Tuesday, April 19, 2011

Special Kneads: Pennsylvania Pretzels!

I'm taken it upon myself to compile a workplace cookbook. We've gotten over 100 recipes so far! One coworker brought me his family cookbook, with four of his favorites marked, and told me to "take whatever else you want". So I paged through, and the recipes were amazing. Not fancy, and so much fun. I copied four of my faves, and I'll be recipe testing them in current weeks. When I saw "Pennsylvania Pretzels", I could not resist, as they combine my home state, my love of bread, and my interest in boiling then baking dough. The recipe is originally from Francis Reynolds (my changes in parenthesis).

1 cup warm water (I needed another .25 cups)
3 teaspoons active dry yeast
3 cups flour
2 teaspoons baking soda
1 egg

Preheat oven to 400 degrees.
Dissolve yeast in one cup water (and wait for 10 min. until frothy).
Gradually add flour to make a stiff dough (add rest of water if needed).
Knead 5 minutes (with dough hook on Kitchen-aid mixer).
Make dough into a ball and put into a (greased) bowl.
Cover and let stand in a warm place for 30 minutes.
When dough has doubled, punch down and let rise again.
While waiting, fill a large pot half full of water.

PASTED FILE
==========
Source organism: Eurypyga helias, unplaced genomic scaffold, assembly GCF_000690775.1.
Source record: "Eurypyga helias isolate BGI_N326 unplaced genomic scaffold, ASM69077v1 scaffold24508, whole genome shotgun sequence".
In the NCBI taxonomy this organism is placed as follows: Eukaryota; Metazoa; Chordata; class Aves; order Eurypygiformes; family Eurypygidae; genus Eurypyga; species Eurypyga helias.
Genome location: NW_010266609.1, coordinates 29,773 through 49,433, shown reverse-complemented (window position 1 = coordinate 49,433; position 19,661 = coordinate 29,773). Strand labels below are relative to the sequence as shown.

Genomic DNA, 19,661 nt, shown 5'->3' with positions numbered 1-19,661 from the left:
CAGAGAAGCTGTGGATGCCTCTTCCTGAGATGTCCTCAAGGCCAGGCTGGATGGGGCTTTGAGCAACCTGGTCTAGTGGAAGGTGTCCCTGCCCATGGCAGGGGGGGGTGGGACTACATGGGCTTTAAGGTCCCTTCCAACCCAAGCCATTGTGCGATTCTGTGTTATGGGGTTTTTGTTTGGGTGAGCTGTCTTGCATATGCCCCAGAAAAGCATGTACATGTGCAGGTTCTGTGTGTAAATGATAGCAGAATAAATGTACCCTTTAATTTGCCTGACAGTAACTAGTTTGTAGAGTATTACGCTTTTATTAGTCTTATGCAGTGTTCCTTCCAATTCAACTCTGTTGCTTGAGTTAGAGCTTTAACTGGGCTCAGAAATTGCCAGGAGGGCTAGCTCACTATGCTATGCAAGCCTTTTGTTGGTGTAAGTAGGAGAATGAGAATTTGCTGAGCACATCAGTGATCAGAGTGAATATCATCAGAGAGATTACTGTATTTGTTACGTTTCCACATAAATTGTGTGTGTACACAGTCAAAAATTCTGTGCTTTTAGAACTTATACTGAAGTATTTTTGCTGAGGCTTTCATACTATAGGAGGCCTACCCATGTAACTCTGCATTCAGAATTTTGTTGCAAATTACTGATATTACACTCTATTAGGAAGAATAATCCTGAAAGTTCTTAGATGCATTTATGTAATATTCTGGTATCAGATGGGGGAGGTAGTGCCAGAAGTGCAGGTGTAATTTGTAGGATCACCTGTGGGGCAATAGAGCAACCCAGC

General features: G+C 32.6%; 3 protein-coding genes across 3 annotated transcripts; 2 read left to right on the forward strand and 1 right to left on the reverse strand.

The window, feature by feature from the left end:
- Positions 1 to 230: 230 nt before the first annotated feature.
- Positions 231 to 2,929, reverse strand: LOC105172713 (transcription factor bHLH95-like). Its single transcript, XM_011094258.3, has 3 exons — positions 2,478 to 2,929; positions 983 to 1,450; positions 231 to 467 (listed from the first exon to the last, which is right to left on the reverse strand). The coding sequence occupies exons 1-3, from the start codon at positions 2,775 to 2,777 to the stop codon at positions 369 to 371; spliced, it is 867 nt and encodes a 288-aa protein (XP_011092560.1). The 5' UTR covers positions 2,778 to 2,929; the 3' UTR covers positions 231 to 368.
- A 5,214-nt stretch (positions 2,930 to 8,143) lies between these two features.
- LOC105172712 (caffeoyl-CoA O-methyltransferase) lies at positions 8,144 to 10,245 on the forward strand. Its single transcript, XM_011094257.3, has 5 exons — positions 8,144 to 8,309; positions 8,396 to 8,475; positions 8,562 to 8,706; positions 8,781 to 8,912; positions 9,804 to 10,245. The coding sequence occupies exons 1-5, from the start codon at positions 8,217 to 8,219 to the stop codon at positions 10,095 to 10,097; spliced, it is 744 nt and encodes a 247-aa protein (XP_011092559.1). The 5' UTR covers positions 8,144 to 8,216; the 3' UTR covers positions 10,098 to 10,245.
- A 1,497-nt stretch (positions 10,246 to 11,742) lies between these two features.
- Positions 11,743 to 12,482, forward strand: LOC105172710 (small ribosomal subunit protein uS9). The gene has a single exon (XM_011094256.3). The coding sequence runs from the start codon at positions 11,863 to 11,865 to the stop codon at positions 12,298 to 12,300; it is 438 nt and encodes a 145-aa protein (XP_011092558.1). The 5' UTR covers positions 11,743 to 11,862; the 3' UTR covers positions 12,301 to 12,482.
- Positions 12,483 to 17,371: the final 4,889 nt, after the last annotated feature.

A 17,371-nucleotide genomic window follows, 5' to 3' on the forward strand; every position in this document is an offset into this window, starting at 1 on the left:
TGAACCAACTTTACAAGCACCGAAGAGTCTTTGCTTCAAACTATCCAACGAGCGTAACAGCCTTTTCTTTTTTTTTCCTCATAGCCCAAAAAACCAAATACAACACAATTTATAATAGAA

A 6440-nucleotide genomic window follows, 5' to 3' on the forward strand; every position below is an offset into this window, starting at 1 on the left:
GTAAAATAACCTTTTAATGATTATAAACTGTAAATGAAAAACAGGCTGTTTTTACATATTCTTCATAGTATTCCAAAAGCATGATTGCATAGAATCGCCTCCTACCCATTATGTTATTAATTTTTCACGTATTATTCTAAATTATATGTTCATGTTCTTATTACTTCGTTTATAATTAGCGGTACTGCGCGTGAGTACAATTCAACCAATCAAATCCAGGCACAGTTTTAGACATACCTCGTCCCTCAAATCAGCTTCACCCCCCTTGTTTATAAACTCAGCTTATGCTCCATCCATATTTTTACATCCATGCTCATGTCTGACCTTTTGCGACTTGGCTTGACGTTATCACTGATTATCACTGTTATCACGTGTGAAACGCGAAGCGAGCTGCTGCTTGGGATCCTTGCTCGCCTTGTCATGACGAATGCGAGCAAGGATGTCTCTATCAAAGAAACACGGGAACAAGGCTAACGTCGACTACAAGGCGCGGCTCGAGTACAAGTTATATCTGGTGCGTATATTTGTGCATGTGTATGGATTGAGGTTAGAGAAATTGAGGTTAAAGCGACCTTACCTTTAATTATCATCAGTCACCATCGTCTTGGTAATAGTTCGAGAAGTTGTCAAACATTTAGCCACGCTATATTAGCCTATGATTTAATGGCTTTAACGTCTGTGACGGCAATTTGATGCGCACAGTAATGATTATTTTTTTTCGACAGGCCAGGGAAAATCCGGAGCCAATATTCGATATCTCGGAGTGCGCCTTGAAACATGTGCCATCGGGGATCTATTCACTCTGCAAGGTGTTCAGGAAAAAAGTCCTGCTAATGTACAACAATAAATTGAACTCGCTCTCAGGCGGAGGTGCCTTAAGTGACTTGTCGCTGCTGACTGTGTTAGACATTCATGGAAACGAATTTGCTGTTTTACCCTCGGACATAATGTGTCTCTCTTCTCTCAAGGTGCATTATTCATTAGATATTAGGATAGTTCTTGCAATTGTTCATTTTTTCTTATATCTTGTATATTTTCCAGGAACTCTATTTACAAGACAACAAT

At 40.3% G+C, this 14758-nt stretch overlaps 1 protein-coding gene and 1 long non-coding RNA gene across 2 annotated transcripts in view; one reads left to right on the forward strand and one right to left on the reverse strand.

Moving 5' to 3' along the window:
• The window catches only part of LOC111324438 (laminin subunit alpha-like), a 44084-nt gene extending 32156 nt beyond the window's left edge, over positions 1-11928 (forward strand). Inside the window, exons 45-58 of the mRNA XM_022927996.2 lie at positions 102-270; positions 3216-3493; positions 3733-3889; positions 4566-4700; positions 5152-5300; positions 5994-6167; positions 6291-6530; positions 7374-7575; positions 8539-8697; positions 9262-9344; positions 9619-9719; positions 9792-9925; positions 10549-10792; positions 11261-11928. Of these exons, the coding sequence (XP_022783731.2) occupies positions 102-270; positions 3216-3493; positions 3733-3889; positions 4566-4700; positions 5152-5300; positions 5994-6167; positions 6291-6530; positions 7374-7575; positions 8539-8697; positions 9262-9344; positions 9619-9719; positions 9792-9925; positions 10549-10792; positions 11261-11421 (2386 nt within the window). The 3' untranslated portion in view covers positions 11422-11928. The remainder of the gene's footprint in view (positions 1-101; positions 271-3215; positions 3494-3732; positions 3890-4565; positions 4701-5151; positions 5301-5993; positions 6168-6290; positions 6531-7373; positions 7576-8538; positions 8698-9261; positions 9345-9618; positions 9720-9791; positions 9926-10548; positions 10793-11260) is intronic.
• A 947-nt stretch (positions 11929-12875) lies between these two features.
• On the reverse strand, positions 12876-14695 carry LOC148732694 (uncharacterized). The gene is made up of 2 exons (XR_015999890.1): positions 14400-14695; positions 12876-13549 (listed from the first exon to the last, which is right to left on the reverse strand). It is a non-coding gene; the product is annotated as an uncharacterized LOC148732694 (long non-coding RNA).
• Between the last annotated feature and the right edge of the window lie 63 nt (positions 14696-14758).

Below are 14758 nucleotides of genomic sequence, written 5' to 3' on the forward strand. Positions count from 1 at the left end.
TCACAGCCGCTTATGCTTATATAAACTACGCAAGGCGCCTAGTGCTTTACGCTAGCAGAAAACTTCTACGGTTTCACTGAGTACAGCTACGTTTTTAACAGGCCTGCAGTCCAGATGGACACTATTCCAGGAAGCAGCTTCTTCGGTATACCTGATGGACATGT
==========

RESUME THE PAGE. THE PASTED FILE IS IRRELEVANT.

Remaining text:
Add the baking soda and bring to a simmer.
Roll dough into a 6 inch square. With a knife, cut strips the size of a finger.
Twist each strip into a pretzel shape and pinch ends together.
Slip pretzels one at a time into simmering water. They will sink, then rise.
Take out (after no more than 15 seconds) with a spatula.
Place pretzels on greased cookie sheet.
Beat an egg with a fork. Brush each pretzel with egg.
Sprinkle with salt.
Bake until golden, about 15 minutes.
They will be soft.
Eat warm, with mustard.

My only change to the recipe would be to let the pretzels "rest" in their twisted form and maybe rise a bit more before boiling. The great thing about them is that when they come out they are a great soft pretzel, and when they've cooled, a wonderful hard pretzel (kind of like these) . I also had a vague idea that this boiling, being the same technique as bagels, should be attempted for just that. So I saved some of the dough, and went for it. The result:

My first bagel! And not a bad one, though I will be investigating further for a more specific dough recipe (and buying some sesame seeds for the top!). Thank you, Francis Reynolds, for the inspiration!

No comments: